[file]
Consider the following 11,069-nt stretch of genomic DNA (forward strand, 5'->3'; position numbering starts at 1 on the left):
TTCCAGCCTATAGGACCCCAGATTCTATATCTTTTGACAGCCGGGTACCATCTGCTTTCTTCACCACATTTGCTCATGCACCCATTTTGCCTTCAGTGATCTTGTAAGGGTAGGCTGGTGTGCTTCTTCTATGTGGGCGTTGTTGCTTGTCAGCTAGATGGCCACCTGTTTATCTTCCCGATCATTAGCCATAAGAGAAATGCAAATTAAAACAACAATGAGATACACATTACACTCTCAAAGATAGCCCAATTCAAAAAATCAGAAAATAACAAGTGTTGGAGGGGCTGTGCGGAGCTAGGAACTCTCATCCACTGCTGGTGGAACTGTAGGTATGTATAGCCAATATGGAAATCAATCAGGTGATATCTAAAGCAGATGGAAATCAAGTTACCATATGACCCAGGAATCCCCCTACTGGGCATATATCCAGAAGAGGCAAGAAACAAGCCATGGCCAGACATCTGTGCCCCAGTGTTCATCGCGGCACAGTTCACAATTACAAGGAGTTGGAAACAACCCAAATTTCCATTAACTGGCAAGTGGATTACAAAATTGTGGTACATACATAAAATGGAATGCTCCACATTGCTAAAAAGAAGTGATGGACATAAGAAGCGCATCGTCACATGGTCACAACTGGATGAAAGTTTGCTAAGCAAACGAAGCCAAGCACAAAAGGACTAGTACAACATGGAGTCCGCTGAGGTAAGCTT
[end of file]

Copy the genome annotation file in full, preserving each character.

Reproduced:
Consider the following 11,069-nt stretch of genomic DNA (forward strand, 5'->3'; position numbering starts at 1 on the left):
TTCCAGCCTATAGGACCCCAGATTCTATATCTTTTGACAGCCGGGTACCATCTGCTTTCTTCACCACATTTGCTCATGCACCCATTTTGCCTTCAGTGATCTTGTAAGGGTAGGCTGGTGTGCTTCTTCTATGTGGGCGTTGTTGCTTGTCAGCTAGATGGCCACCTGTTTATCTTCCCGATCATTAGCCATAAGAGAAATGCAAATTAAAACAACAATGAGATACACATTACACTCTCAAAGATAGCCCAATTCAAAAAATCAGAAAATAACAAGTGTTGGAGGGGCTGTGCGGAGCTAGGAACTCTCATCCACTGCTGGTGGAACTGTAGGTATGTATAGCCAATATGGAAATCAATCAGGTGATATCTAAAGCAGATGGAAATCAAGTTACCATATGACCCAGGAATCCCCCTACTGGGCATATATCCAGAAGAGGCAAGAAACAAGCCATGGCCAGACATCTGTGCCCCAGTGTTCATCGCGGCACAGTTCACAATTACAAGGAGTTGGAAACAACCCAAATTTCCATTAACTGGCAAGTGGATTACAAAATTGTGGTACATACATAAAATGGAATGCTCCACATTGCTAAAAAGAAGTGATGGACATAAGAAGCGCATCGTCACATGGTCACAACTGGATGAAAGTTTGCTAAGCAAACGAAGCCAAGCACAAAAGGACTAGTACAACATGGAGTCCGCTGAGGTAAGCTT